KUALA LUMPUR, Dec 31 — The second phase of the flood forecast and warning system (PRABN) should be able to give Malaysians a two-day head start to prepare for potential disaster once it is complete in 2023.

Environment and Water Ministry secretary-general Datuk Seri Zaini Ujang said the siren system covers the entire country and incorporates real-time data from various close-circuit cameras and multimedia devices placed at strategic locations like river basins in the states.

“With the improved system, the PRABN will be able to forecast floods seven days before and give warnings to the people affected and related state agencies for disasters two days before.

“This includes giving real time photos of the water level and enhanced warning through mobile phones with the assistance of the MCMC,” he said in a press conference at the Flood Forecast and Warning Centre here today.


The MCMC refers to the Malaysian Communications and Multimedia and Commission.

Zaini said PRABN is part of the improvement ordered by Prime Minister Datuk Seri Ismail Sabri who visited the centre earlier today.

The Flood Forecast and Warning Centre was set up in 2014 after large parts of Kelantan, Terengganu and Pahang were submerged following torrential rains that year.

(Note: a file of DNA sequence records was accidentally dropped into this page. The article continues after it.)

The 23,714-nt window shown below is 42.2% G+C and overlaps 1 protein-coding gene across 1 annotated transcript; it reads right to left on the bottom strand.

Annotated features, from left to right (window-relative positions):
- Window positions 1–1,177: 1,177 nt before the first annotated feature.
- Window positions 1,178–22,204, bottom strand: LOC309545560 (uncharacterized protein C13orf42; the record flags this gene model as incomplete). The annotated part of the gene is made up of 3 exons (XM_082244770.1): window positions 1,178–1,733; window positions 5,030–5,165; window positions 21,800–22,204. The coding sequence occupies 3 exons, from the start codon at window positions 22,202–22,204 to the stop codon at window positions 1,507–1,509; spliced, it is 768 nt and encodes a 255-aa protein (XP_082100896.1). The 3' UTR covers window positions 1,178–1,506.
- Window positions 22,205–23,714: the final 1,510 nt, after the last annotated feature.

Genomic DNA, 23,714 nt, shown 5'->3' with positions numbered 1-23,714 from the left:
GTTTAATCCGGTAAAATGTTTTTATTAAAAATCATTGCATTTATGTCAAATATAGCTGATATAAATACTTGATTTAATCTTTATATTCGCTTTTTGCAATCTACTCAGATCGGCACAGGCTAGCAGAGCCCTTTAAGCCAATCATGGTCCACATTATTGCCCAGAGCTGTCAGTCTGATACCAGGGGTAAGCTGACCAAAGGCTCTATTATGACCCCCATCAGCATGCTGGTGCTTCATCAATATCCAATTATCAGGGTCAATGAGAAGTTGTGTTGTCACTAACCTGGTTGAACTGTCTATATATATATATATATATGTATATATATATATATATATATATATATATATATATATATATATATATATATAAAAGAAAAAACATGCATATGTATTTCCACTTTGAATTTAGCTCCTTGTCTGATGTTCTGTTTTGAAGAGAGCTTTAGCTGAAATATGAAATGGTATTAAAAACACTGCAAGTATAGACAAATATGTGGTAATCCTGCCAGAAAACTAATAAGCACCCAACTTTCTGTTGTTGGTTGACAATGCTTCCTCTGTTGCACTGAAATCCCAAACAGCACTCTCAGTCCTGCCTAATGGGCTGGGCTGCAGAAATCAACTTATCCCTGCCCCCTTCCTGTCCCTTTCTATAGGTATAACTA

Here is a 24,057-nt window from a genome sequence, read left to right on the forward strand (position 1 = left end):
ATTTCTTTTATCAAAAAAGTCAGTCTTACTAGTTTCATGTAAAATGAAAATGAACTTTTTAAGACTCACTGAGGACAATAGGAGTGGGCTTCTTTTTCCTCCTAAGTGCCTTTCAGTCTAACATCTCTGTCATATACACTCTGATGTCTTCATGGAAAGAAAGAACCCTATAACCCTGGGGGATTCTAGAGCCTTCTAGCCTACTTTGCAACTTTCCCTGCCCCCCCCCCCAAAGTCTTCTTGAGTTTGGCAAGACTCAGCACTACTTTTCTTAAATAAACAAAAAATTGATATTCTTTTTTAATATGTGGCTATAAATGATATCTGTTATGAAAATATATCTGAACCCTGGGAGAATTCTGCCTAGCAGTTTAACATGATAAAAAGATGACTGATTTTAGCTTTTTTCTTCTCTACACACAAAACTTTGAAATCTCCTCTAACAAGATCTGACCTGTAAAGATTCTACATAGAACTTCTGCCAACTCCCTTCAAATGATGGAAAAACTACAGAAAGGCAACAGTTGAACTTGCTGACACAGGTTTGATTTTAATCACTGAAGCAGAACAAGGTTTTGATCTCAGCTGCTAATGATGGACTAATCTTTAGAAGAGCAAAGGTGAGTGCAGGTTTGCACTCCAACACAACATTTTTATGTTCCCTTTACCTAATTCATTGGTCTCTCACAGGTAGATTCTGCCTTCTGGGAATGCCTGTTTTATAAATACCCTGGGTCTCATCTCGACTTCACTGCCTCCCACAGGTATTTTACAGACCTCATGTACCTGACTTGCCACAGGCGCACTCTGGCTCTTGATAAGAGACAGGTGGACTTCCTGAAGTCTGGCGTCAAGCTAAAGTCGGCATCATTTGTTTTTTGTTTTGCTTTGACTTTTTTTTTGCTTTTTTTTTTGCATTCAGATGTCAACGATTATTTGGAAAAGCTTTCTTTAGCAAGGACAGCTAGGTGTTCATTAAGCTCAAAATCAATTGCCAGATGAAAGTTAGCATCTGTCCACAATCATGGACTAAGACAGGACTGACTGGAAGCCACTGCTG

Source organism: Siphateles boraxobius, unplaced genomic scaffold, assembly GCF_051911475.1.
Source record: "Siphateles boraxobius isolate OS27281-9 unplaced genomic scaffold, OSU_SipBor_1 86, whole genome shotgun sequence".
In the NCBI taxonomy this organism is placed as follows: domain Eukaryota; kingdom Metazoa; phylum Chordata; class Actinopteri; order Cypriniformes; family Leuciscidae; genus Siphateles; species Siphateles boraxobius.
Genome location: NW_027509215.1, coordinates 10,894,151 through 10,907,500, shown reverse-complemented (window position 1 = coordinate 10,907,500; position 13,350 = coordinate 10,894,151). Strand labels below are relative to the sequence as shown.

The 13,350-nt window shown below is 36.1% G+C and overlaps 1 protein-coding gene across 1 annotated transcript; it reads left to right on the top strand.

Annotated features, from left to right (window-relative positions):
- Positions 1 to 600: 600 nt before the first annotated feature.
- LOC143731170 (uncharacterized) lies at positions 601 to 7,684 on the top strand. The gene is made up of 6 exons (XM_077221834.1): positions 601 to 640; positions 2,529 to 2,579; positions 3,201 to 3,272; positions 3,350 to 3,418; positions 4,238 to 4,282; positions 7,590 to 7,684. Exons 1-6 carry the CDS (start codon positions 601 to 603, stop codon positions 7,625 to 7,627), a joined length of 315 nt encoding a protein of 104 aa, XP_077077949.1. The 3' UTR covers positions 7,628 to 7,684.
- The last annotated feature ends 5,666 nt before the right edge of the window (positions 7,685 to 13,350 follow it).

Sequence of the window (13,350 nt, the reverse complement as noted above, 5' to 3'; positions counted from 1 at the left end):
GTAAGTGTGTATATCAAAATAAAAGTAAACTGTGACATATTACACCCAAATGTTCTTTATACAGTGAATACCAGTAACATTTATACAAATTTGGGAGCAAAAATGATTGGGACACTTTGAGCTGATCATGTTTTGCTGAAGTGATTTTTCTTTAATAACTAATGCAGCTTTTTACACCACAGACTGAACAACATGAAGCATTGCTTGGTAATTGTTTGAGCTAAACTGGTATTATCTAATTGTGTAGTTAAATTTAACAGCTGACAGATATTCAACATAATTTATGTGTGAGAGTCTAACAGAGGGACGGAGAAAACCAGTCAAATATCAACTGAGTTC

The RM500 million PRABN was initiated in 2016, built on the earlier warning system.

Phase one of PRABN has been completed and currently covers three river basins in the three east coast states of the peninsula that experienced the devastating 2014 floods.

Phase two can be separated into the northern zone of the peninsula — Perlis, Kedah, Penang and Perak — and the central and southern zones — Selangor, Kuala Lumpur, Negri Sembilan, Melaka and Johor.

Zaini said that PRABN is currently being tested in the northern zone and was able to detect the water level of the Klang river and sound the siren six hours ahead during the December 17 floods.

“In the Sri Muda flooding incident, the siren went off automatically and we have already notified the people and the federal and state agencies.

“But the water rose so fast and then the electricity was cut off, causing the siren and system to be cut off as well,” he explained.

Taman Sri Muda was among the worst hit neighbourhoods in Shah Alam, the capital of Selangor, Malaysia’s most developed state.

Tens of thousands of people across the peninsula were displaced and lost their homes and property in the torrential downpour that condensed a month’s worth of rain into one night the weekend before Christmas.